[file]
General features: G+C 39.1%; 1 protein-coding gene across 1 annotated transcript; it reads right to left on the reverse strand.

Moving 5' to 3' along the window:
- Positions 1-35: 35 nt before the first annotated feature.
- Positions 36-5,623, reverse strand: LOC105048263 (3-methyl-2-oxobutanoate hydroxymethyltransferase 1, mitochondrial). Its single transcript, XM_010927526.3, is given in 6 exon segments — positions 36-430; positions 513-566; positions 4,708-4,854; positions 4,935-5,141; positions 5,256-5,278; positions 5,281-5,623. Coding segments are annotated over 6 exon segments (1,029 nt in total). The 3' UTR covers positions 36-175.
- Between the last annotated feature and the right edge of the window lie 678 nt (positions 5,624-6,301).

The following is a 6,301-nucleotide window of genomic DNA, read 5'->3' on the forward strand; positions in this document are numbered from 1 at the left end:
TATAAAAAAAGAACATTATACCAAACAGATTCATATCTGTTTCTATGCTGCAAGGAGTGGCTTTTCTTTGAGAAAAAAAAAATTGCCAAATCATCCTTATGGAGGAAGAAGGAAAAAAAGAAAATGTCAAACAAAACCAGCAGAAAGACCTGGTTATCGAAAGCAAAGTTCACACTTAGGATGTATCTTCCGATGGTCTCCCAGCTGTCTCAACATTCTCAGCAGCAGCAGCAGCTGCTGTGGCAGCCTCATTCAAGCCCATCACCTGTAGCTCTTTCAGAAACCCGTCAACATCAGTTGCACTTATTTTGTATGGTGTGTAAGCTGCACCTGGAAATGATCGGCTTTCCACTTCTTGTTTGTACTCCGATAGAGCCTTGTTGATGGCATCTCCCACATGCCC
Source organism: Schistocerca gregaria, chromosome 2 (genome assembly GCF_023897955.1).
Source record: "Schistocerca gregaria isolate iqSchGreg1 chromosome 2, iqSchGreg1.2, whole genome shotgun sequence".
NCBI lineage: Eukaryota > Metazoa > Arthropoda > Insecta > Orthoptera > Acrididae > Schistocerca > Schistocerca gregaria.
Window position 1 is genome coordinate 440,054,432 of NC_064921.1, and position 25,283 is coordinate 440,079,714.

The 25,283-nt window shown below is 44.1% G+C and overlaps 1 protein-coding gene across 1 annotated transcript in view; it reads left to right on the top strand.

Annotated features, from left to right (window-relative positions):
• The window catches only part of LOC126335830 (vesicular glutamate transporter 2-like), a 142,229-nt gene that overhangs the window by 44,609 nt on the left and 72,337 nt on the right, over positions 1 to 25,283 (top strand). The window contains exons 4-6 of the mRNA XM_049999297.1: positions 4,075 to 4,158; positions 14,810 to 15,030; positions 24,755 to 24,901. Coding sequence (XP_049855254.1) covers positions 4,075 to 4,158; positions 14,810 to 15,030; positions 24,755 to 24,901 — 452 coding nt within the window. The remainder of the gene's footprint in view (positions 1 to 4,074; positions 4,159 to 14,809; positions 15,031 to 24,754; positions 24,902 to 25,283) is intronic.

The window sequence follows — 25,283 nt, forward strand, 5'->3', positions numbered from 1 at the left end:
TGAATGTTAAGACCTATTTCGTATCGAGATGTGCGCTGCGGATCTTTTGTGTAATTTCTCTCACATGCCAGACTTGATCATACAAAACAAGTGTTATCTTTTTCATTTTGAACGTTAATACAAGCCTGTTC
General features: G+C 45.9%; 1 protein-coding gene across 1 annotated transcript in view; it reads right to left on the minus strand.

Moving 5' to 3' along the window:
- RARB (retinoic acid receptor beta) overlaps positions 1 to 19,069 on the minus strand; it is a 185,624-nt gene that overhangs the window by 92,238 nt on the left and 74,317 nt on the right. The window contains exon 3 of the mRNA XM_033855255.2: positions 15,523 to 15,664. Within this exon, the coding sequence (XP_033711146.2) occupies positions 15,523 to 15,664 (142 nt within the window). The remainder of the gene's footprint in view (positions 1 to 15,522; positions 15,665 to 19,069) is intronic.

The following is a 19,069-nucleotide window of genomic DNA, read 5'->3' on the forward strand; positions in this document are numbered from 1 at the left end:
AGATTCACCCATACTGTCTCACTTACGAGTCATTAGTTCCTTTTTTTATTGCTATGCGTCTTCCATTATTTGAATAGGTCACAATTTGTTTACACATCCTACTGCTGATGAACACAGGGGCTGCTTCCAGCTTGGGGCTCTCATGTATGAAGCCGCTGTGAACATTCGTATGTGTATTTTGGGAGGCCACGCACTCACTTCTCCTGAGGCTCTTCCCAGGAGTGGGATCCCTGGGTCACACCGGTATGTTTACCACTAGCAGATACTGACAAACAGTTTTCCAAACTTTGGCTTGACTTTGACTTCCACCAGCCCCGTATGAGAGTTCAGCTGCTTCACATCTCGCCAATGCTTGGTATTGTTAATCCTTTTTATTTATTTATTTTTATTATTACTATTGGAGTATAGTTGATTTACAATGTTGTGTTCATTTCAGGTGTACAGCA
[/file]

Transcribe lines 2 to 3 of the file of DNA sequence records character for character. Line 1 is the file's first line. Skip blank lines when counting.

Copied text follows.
Moving 5' to 3' along the window:
- Positions 1-35: 35 nt before the first annotated feature.